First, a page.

Mr. Flinn: This interesting assembly is going to adjourn for ten weeks. What is going to happen in those ten weeks? The House has a precedent in relation to adjournments and what was done in them. There have been other occasions on which men have been told that if they liked their subscriptions might be anonymous, and the results have been a general election during the Recess. Have we any assurance now that that same sort of game is not going to be played, that we are not going to have a stunt? Remember they were fooled the last time by a Dublin result. Remember that the last time they adjourned they gave us a stunt election during the adjournment. They were fooled by a Dublin result. The precedent is complete, but will not be so complete later. Is this the critical necessity? Has the General Staff decided that at half-past ten o'clock to-night the preparations, not for discussions in this Dáil, but for the elimination of this Dáil, are to take place? What else is going to happen? We are going to let them loose apparently without any criticism, without any supervision whatever, little as the supervision and criticism in this House can be effective, so long as the minority in this House includes men of the political allegiance and indeterminate conduct of St. Anthony.
What is going to happen? You have a Ministry now which, for the next ten weeks, is going to be uncontrolled, in full charge of the administrative machine, to do what it likes with it, to do what it has done with it. Is the House satisfied without an explanation of why we are going, for ten weeks, to leave that position? What is the Minister for Justice going to do? Is he going to give us another all-purpose cow? Is he going to have the same conduct encouraged which has made a High Court Judge say that he would send the proceedings of a civil action  to the Attorney-General for prosecution for conspiracy and perjury against the servants of the Minister? Is that the position? For ten weeks are we going to leave uncontrolled the rights of members of the community in the possession of the Minister for Justice and people inspired by his kind of mentality?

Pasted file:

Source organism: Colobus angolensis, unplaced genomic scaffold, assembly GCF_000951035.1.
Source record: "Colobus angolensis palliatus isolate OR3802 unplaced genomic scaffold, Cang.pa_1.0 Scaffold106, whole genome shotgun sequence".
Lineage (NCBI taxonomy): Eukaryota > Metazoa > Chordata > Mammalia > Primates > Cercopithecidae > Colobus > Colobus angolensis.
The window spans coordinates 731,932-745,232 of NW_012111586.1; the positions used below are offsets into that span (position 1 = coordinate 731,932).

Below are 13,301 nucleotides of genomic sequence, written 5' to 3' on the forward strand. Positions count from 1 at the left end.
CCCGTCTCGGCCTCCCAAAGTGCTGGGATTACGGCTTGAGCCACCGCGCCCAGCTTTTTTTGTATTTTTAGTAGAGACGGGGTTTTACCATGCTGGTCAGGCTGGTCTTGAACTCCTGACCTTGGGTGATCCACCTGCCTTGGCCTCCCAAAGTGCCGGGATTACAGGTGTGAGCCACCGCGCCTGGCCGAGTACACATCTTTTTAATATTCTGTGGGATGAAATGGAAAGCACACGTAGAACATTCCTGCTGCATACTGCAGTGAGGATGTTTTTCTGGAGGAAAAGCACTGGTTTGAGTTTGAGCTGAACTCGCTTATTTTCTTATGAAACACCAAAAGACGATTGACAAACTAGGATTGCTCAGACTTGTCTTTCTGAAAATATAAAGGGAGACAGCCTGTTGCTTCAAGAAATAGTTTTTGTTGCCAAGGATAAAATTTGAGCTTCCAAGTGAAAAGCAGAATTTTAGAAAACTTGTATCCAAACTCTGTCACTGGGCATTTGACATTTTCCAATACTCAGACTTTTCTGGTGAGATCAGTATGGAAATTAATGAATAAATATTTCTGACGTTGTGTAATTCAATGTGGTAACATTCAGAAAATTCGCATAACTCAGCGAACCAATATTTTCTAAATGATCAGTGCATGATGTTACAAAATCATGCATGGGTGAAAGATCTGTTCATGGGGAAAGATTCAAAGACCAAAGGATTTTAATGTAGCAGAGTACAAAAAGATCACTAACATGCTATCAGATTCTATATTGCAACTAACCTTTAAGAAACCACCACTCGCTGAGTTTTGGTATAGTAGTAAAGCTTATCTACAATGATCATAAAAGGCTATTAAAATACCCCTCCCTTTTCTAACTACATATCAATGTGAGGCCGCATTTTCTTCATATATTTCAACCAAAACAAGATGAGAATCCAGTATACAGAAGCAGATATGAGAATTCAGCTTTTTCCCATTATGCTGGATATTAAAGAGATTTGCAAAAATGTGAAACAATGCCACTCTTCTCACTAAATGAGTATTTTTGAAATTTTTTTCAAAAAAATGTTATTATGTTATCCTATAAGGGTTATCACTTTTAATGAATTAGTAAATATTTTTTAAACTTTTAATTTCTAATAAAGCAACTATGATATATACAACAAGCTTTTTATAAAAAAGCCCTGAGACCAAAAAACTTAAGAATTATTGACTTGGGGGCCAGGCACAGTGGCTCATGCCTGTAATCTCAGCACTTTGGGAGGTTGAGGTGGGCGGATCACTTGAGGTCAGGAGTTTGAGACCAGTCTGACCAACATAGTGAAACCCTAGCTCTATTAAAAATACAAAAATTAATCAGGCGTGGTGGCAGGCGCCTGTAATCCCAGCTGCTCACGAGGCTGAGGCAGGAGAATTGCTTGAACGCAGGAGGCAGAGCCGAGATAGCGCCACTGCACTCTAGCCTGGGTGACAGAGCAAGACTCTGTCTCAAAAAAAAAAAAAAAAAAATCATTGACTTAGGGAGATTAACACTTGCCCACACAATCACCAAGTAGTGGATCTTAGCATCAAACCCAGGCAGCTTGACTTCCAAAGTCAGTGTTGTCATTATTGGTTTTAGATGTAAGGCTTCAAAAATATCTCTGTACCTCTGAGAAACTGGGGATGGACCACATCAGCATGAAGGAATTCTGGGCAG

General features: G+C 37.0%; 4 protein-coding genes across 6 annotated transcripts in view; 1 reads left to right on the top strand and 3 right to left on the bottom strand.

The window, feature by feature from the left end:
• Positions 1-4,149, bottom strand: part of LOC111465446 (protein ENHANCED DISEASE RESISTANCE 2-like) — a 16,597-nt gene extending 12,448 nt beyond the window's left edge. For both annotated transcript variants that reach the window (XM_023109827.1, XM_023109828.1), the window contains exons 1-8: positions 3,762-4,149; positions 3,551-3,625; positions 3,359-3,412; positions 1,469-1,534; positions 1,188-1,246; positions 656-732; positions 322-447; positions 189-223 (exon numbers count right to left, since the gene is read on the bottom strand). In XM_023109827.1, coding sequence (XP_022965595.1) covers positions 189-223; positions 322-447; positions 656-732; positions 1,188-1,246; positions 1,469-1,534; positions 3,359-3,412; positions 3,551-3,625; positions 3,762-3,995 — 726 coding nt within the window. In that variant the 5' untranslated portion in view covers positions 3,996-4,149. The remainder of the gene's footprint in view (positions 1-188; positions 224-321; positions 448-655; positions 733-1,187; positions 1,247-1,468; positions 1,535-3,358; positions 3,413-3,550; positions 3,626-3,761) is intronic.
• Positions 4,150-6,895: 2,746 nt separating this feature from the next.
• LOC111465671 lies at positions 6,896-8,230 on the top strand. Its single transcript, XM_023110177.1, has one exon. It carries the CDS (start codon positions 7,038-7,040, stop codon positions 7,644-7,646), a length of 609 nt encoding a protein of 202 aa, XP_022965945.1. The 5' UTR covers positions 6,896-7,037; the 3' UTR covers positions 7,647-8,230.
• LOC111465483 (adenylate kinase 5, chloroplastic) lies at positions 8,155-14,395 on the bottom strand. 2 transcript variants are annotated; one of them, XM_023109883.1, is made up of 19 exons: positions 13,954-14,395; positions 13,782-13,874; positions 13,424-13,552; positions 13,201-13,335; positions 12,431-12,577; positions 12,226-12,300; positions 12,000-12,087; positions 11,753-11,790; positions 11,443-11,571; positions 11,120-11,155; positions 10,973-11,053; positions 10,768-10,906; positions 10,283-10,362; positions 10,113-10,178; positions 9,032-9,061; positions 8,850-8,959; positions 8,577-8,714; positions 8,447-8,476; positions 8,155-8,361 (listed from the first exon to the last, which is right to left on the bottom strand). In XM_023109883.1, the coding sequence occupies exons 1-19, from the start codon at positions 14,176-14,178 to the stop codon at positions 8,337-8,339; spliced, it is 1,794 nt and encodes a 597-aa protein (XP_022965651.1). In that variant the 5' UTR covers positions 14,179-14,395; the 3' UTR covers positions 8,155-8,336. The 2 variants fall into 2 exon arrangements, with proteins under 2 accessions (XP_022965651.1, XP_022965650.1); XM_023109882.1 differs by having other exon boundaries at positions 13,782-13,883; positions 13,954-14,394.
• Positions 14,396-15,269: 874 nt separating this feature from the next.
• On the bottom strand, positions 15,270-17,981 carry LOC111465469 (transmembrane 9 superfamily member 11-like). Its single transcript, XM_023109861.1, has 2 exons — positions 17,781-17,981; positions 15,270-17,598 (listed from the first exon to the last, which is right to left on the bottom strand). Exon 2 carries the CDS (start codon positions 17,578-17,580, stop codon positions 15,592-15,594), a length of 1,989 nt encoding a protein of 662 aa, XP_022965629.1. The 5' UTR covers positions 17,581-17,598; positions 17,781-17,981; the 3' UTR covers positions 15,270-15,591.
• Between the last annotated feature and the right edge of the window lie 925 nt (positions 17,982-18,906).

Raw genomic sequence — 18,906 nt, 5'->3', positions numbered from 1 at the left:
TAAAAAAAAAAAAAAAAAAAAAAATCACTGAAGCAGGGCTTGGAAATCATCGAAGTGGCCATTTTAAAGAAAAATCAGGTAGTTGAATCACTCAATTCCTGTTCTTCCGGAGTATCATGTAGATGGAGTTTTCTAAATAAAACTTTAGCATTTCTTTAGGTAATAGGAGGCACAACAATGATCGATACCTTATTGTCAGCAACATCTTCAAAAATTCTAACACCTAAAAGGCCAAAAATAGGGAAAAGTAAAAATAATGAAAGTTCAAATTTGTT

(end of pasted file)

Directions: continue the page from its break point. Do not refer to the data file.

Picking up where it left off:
True, fisheries are going to be attended to. I believe that was the whole of the contribution made by the Minister for Fisheries down in Kerry. He said they were going to be attended to. For the next ten weeks they are going to be attended to in the way they have been attended to for the last ten years. Is he going to catch finnan haddies? Is he going to start another fish market in Cork and forget to get any fish? Is he going to tow in from the Arran Islands, at a cost of £7 10s. each, the boats which he has confiscated from the Arran Islanders and sell them for firewood at ten shillings? Is that what is going to happen in the Ministry of Fisheries? How many county councils is the Minister for Local Government going to suppress because bishops, priests, laymen, men of all politics, are united in disagreeing with the Minister for Local Government? How many county councils are going to remain? Is the whole place going to be covered with mandamuses just to enable the interested misused authority of that Minister and of that Ministry to be made effective over the heads and against the will of the ordinary community in this country? Is that what is going to happen?